News

Media And Political Bulletin – 25 March 2020

Media and Political Bulletin

25 March 2020

Media Summary

Pharmacists urge UK drug firms to start manufacturing paracetamol in Britain – not overseas – as desperate shoppers strip shelves bare and retailers warn they will sell out by Saturday

Daily Mail, Connor Boyd, 25 March 2020

The Daily Mail reports that pharmacists are urging UK drug firms to manufacture paracetamol in Britain amid a nationwide shortage caused by panic buying and production lines drying up in Asia.

Britain relies heavily on India – the world’s biggest supplier of generic drugs – for the painkiller, but the South Asian nation has restricted exports of the painkiller after factories in China, where the ingredient is mainly made, ground to a halt. The move, combined with shoppers desperately stocking up, has left supermarket and chemist shelves stripped bare.

This comes a day after pharmacies were told they can split large packs of paracetamol and sell single strips to the public. The RPS called for stores not to not to profit off the crisis.

The Department of Health denies there is a shortage of paracetamol in the UK.

Amazon and eBay failing to stop Covid-19 profiteers, says Which?

The Guardian, Rebecca Smithers, 25 March 2020

The Guardian reports that the consumer group Which? has warned that online shopping platforms eBay and Amazon Marketplace are failing to crackdown on a surge in profiteering by sellers due to the coronavirus, after its investigation uncovered a wide range of products on sale at “extortionate” prices.

Which? found “consistent overpricing” of household items, including cleaning products, hand sanitiser, thermometers, baby formula and tampons, which have all been in high demand since the coronavirus outbreak but in short supply in supermarkets and pharmacies.

The CMA has set up a coronavirus taskforce to crackdown on companies that cash in during the outbreak, but the snapshot investigation suggests third-party sellers are still “brazenly” ripping-off consumers and using the current situation to list overpriced items that are difficult or impossible to find in local shops.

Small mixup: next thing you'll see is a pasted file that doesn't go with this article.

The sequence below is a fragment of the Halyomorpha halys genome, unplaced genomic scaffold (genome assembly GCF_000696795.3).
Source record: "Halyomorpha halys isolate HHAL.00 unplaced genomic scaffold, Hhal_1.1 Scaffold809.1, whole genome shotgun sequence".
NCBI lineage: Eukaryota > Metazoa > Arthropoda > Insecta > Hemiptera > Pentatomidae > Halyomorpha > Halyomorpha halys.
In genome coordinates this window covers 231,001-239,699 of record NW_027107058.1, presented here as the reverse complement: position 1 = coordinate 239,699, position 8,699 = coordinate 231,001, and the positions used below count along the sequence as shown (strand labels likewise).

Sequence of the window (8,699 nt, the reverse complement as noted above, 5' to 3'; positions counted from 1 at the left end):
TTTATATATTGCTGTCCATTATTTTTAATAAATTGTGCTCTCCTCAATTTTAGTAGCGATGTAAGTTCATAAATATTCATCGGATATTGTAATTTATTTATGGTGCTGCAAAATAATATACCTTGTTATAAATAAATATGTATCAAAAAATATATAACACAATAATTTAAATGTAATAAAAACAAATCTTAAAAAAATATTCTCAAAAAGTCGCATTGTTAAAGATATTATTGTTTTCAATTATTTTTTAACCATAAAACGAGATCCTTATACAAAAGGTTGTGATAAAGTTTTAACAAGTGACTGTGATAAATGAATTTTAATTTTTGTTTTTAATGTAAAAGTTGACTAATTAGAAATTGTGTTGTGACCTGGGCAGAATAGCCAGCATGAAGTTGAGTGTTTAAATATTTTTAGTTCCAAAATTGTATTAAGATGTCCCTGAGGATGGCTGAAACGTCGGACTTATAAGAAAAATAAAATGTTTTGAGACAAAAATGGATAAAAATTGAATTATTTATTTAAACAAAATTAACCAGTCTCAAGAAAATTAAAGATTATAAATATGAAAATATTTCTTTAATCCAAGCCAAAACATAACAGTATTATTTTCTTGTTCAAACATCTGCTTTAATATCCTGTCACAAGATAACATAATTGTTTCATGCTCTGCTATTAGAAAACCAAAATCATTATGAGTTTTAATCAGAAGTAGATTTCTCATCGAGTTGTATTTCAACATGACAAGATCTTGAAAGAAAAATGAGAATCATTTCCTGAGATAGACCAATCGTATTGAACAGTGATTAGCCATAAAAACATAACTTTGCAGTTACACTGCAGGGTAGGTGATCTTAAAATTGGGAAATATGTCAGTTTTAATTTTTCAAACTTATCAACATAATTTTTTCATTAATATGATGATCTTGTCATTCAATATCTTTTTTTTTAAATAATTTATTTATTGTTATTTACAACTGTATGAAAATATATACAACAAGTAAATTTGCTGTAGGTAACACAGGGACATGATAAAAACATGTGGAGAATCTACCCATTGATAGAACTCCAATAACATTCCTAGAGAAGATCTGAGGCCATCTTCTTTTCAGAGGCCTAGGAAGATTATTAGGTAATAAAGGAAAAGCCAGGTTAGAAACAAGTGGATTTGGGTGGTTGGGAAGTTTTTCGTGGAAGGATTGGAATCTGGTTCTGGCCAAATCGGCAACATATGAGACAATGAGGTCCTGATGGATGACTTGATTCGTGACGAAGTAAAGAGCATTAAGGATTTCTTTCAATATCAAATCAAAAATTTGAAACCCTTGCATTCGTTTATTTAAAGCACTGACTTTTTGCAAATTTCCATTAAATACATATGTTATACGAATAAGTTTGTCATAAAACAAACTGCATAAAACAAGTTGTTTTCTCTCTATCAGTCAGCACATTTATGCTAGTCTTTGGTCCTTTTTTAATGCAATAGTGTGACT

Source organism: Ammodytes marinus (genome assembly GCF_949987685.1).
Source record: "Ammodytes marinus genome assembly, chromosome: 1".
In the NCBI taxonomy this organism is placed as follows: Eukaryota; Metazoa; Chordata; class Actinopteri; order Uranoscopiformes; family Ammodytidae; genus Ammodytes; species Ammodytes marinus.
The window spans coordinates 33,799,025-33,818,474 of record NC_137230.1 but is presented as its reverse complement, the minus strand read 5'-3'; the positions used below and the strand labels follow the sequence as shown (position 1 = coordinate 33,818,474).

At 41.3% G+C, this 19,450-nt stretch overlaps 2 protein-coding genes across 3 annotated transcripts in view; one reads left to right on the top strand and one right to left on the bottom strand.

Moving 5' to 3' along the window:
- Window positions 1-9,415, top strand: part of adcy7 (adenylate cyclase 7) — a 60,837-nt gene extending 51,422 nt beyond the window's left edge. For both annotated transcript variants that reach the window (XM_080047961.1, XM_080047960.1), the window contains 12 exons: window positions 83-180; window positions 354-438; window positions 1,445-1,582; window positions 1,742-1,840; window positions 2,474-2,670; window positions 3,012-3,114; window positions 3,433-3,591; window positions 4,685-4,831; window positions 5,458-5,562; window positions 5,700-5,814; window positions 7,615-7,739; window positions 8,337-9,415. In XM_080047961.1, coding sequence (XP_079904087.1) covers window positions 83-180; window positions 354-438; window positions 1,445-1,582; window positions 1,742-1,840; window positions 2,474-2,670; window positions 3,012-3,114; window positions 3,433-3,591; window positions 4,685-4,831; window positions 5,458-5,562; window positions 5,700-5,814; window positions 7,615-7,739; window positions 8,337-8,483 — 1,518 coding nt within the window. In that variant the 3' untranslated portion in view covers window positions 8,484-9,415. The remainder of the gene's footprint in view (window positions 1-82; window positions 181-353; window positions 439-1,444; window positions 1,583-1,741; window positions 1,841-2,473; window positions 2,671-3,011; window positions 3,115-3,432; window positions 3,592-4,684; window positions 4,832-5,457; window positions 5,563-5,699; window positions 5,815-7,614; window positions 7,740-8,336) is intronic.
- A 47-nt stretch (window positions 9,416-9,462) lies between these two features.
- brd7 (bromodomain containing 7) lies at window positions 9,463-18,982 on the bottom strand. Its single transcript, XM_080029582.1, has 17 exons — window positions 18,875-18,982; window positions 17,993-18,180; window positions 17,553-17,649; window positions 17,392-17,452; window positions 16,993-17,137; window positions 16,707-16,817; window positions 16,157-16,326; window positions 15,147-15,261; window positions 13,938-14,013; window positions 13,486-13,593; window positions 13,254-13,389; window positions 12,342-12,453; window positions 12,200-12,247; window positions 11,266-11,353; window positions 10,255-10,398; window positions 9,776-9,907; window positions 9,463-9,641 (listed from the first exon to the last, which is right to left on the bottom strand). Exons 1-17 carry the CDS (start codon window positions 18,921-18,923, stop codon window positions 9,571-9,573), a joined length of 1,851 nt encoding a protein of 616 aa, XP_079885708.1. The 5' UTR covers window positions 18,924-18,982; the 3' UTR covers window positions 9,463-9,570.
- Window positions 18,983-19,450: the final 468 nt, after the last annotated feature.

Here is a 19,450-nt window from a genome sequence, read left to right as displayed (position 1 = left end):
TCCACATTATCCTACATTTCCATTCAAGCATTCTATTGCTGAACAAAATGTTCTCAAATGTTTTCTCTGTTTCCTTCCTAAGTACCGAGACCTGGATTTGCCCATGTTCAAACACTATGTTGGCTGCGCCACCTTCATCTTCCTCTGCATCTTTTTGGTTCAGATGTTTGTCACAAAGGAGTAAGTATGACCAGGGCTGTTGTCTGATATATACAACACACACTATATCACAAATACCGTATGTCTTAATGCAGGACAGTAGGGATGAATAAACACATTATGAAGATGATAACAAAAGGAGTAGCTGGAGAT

COVID-19: National medicines delivery service announced for England

C+D, Eliza Slawther, 24 March 2020

C+D reports that a national community pharmacy medicines delivery service for England is due to start “in the next few days”, the PSNC has said. As part of the new service commissioned by NHS England & NHS Improvement, community pharmacies will deliver medicines to self-isolating patients during the COVID-19 outbreak.

Up to 1.5 million people in the UK have been told to stay at home for 12 weeks – a process known as shielding. Shielded patients will be asked to have their medicines collected and delivered to them by “friends, family or a volunteer” before being directed to the pharmacy provided delivery service if this is not possible, the PSNC explained in a statement on Sunday.

“We anticipate the service will commence in the next few days,” it added.

MHRA issues FMD over HMS Wholesale Limited products

European Pharmaceutical Review, Hannah Balfour, 24 March 2020

The UK MHRA has announced that it is investigating how several medicines may have left the legal supply chain to be reintroduced via HMS Wholesale Limited. European Pharmaceutical Review reports that a Class 4 FMD has been issued.

According to the MHRA, the products seem to be legitimate with genuine batch numbers. However, since they may have been stolen in early 2019 and reintroduced later that same year, their efficacy and safety cannot be guaranteed. The company has now had its wholesale licence terminated.